Collins, Edward Trowbridge ("Eddie")

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COLLINS, Edward Trowbridge ("Eddie")

(b. 2 May 1887 in Millerton, New York; d. 25 March 1951 in Boston, Massachusetts), Baseball Hall of Fame second baseman who played a remarkable twenty-five seasons; one of the best fielding second basemen and one of the greatest offensive players ever.

Collins was the only child of John Rossman Collins, a railroad freight agent, and his second wife, Mary Meade Trowbridge Collins. Collins graduated from the Irving School, a preparatory school in Tarrytown, New York, in 1903. He entered Columbia University when he was sixteen years old, and at that young age he became quarterback of the school's football team and earned a place on the baseball team. Collins was a very good quarterback, but he was an amazing baseball player. After his junior year he played in six games for the Philadelphia Athletics. He called himself Sullivan while playing for the Athletics to disguise the fact that he had played for money, but Columbia's administration found out and declared him ineligible to play on the school's baseball team because he had lost his amateur standing. Although a major league baseball career beckoned, Collins stayed at Columbia for his senior year, coaching the baseball team and earning his B.A. in 1907. He was one of the most intelligent men ever to play in the major leagues and often coached while serving as a ballplayer.

Collins was starting at second base for manager Connie Mack's Athletics by 1908. Beginning in 1909, he put together a string of eight straight seasons batting over .300. After two subpar seasons, he had another string of ten straight seasons, from 1919 to 1928, batting over .300. Collins was instrumental in the Athletics American League championships of 1910, 1911, 1913, and 1914, and was a star in each World Series, helping his team to Series victories in 1910, 1911, and 1914. These were the days of the "dead ball," when teams struggled to just score runs one at a time. Collins carried a big fat bat that he choked up on, and he was a line-drive hitter who sprayed hits to all fields. At five feet, nine inches tall, Collins was relatively small for a major leaguer; he used his small size to his advantage by drawing bases on balls, and was often among league leaders in this category.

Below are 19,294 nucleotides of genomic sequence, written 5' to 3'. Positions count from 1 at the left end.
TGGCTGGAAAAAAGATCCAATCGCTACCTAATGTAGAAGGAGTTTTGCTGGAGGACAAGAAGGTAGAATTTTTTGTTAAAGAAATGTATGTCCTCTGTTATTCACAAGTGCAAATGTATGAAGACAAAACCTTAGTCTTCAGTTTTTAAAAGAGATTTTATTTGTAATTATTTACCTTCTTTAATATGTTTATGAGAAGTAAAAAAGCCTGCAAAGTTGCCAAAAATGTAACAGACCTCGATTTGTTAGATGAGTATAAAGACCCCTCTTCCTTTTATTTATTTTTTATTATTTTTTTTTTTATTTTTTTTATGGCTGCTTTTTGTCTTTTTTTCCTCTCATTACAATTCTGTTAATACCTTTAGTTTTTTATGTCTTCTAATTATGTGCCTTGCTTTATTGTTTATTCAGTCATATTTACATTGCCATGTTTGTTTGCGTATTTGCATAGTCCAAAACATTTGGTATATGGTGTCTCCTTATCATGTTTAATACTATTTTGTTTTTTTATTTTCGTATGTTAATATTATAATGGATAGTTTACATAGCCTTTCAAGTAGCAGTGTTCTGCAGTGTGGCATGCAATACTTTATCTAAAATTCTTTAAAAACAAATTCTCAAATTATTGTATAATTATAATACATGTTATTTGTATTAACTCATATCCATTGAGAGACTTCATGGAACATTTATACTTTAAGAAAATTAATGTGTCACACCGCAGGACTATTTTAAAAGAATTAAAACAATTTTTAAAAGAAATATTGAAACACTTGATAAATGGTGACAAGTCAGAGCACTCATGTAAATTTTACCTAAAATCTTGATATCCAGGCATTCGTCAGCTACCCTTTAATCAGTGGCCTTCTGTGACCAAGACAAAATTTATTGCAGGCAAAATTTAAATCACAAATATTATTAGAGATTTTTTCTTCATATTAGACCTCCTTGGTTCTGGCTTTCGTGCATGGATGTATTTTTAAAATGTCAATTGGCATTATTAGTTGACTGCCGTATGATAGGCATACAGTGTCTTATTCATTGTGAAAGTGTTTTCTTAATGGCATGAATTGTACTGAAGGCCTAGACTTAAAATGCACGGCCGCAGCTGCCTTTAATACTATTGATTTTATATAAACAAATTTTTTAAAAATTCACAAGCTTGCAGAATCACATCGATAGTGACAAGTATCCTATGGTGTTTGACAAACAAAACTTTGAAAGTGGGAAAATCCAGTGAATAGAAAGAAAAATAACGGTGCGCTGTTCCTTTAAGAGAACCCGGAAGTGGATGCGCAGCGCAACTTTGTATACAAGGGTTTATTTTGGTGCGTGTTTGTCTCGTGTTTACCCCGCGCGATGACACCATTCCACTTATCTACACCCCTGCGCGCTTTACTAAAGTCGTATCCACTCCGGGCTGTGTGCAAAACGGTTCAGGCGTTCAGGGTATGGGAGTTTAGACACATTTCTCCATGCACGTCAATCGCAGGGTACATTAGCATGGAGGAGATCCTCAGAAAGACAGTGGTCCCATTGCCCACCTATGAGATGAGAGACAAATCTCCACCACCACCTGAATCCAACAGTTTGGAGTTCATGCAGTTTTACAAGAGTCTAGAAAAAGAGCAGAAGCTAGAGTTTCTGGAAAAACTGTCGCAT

But Collins's glory on offense was his base running. Getting on base via base hits or bases on balls made Collins a constant irritation to opposing defenses because he was a master at stealing bases and at taking extra-base hits. His blazing speed remained with him throughout his career. He not only led the league in stolen bases with 81 in 1910, but led the league again in 1919, 1923, and 1924.

Collins was part of the Athletics' "$100,000 Infield," with "Stuffy" McInnis at first base, "Home Run" Frank Baker at third, and Jack Barry at shortstop. The quartet was a wonder to watch, making finely timed, perfectly coordinated, balletic moves. As a group, they were perhaps the finest fielding infield that ever played. Collins attributed much of their excellent working relationship to their close friendship off the field, and indeed they all remained friends for life.

Connie Mack introduced Collins to Mabel Harriet Doane, who became his wife on 3 November 1910. They had two sons. In February 1945, two years after Mabel's death, Collins married Emily Jane Mann Hall.

Collins may have been the best fielding second baseman ever. His range was unsurpassed; he would race to the left field side of second base and to foul ground beyond first base to make catches or to scoop up ground balls. As he aged, his arm may have weakened to about average for a major league second baseman, but his marvelous ranginess and gymnast-like physical coordination remained with him until the end of his career.